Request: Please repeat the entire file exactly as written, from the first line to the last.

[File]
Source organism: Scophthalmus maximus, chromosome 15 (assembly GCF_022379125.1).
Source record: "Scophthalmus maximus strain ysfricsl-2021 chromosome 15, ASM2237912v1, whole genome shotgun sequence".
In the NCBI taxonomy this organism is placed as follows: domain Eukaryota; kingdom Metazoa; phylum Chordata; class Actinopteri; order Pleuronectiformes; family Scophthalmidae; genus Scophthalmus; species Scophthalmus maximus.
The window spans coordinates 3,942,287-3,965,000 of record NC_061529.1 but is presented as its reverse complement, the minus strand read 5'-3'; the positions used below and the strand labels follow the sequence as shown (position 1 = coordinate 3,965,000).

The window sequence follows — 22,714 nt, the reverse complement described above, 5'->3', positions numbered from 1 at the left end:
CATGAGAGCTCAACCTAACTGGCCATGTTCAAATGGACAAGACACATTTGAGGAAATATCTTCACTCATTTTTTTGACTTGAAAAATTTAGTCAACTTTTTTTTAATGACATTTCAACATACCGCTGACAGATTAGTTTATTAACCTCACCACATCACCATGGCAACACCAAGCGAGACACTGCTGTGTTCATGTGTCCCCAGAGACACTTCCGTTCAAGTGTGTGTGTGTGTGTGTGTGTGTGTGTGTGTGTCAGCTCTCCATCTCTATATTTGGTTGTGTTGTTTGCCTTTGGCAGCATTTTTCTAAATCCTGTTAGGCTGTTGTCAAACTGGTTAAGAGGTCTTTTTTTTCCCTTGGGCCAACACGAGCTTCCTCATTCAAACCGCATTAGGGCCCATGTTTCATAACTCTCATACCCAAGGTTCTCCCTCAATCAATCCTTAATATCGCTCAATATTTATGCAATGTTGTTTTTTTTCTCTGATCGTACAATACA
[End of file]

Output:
Source organism: Scophthalmus maximus, chromosome 15 (assembly GCF_022379125.1).
Source record: "Scophthalmus maximus strain ysfricsl-2021 chromosome 15, ASM2237912v1, whole genome shotgun sequence".
In the NCBI taxonomy this organism is placed as follows: domain Eukaryota; kingdom Metazoa; phylum Chordata; class Actinopteri; order Pleuronectiformes; family Scophthalmidae; genus Scophthalmus; species Scophthalmus maximus.
The window spans coordinates 3,942,287-3,965,000 of record NC_061529.1 but is presented as its reverse complement, the minus strand read 5'-3'; the positions used below and the strand labels follow the sequence as shown (position 1 = coordinate 3,965,000).

The window sequence follows — 22,714 nt, the reverse complement described above, 5'->3', positions numbered from 1 at the left end:
CATGAGAGCTCAACCTAACTGGCCATGTTCAAATGGACAAGACACATTTGAGGAAATATCTTCACTCATTTTTTTGACTTGAAAAATTTAGTCAACTTTTTTTTAATGACATTTCAACATACCGCTGACAGATTAGTTTATTAACCTCACCACATCACCATGGCAACACCAAGCGAGACACTGCTGTGTTCATGTGTCCCCAGAGACACTTCCGTTCAAGTGTGTGTGTGTGTGTGTGTGTGTGTGTGTGTGTCAGCTCTCCATCTCTATATTTGGTTGTGTTGTTTGCCTTTGGCAGCATTTTTCTAAATCCTGTTAGGCTGTTGTCAAACTGGTTAAGAGGTCTTTTTTTTCCCTTGGGCCAACACGAGCTTCCTCATTCAAACCGCATTAGGGCCCATGTTTCATAACTCTCATACCCAAGGTTCTCCCTCAATCAATCCTTAATATCGCTCAATATTTATGCAATGTTGTTTTTTTTCTCTGATCGTACAATACA